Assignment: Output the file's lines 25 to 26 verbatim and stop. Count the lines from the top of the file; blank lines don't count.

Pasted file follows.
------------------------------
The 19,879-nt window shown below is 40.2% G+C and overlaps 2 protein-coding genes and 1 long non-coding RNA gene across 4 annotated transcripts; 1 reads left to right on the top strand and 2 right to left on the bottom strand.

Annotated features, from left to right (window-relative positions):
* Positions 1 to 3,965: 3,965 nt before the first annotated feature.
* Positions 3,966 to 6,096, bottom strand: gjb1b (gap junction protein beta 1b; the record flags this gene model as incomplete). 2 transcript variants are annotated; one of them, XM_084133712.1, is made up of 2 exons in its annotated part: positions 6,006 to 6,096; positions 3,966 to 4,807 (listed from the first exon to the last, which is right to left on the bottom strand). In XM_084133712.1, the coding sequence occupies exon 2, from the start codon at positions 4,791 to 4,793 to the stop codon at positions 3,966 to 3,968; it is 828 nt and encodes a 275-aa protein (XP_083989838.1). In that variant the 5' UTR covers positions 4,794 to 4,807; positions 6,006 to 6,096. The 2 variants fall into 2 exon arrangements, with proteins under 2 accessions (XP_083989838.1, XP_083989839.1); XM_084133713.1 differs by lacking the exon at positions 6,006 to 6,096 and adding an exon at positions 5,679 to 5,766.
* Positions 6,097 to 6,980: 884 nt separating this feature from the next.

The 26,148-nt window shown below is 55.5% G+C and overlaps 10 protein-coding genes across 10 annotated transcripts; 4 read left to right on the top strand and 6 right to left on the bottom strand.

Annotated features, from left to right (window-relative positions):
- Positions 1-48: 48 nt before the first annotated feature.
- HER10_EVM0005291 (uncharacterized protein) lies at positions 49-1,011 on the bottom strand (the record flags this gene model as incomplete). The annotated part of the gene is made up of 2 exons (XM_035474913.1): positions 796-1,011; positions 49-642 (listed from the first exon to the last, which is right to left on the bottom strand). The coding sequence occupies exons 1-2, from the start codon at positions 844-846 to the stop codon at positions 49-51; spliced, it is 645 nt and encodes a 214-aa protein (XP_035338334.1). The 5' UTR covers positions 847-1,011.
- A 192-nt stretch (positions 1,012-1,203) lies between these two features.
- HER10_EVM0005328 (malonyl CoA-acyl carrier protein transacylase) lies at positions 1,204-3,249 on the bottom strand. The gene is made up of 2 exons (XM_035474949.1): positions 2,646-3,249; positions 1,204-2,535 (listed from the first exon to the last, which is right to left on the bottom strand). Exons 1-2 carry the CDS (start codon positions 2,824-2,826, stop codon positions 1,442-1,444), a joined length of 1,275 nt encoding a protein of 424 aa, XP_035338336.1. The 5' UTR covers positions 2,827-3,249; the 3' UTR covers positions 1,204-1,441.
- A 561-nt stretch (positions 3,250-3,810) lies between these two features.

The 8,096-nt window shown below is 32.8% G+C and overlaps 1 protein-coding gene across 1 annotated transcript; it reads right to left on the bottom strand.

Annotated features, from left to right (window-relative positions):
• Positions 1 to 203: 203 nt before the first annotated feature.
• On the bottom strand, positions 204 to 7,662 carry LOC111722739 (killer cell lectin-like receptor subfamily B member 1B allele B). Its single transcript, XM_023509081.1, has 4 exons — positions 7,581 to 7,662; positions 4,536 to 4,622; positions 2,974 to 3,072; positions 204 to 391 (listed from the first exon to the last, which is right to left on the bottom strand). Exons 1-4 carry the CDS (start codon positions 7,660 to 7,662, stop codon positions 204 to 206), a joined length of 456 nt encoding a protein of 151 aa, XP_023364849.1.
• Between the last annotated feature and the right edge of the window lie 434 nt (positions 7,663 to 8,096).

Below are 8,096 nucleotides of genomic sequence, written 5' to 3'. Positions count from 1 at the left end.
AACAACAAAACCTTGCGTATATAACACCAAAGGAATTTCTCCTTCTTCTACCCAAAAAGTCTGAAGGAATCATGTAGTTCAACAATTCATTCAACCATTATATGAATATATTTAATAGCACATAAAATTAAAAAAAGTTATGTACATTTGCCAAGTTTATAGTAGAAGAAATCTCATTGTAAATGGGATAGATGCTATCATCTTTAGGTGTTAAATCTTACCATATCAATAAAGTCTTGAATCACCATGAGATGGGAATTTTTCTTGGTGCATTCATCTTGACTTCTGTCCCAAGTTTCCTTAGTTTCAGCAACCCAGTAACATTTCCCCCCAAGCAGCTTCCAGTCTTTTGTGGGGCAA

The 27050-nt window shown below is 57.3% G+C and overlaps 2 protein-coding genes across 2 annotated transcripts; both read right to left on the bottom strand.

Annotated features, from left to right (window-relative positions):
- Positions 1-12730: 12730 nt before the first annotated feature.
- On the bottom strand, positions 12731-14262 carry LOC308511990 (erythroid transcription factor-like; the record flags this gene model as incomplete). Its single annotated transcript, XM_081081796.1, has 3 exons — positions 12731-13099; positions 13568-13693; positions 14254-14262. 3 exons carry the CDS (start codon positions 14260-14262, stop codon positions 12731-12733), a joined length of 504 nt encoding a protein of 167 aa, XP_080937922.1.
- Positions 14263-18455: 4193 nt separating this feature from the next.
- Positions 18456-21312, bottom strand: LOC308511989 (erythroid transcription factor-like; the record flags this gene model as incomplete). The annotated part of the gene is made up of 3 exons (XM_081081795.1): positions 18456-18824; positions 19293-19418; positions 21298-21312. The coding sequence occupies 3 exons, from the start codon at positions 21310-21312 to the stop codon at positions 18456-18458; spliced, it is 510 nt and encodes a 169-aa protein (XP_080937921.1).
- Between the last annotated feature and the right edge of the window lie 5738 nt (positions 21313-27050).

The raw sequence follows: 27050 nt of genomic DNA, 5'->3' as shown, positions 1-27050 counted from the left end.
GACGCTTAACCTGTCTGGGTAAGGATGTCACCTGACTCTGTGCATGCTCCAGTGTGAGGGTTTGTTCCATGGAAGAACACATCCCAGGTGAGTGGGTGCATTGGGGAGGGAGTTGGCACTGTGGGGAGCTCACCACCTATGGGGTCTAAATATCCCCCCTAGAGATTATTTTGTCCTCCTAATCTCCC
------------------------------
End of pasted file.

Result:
- Positions 18456-21312, bottom strand: LOC308511989 (erythroid transcription factor-like; the record flags this gene model as incomplete). The annotated part of the gene is made up of 3 exons (XM_081081795.1): positions 18456-18824; positions 19293-19418; positions 21298-21312. The coding sequence occupies 3 exons, from the start codon at positions 21310-21312 to the stop codon at positions 18456-18458; spliced, it is 510 nt and encodes a 169-aa protein (XP_080937921.1).
- Between the last annotated feature and the right edge of the window lie 5738 nt (positions 21313-27050).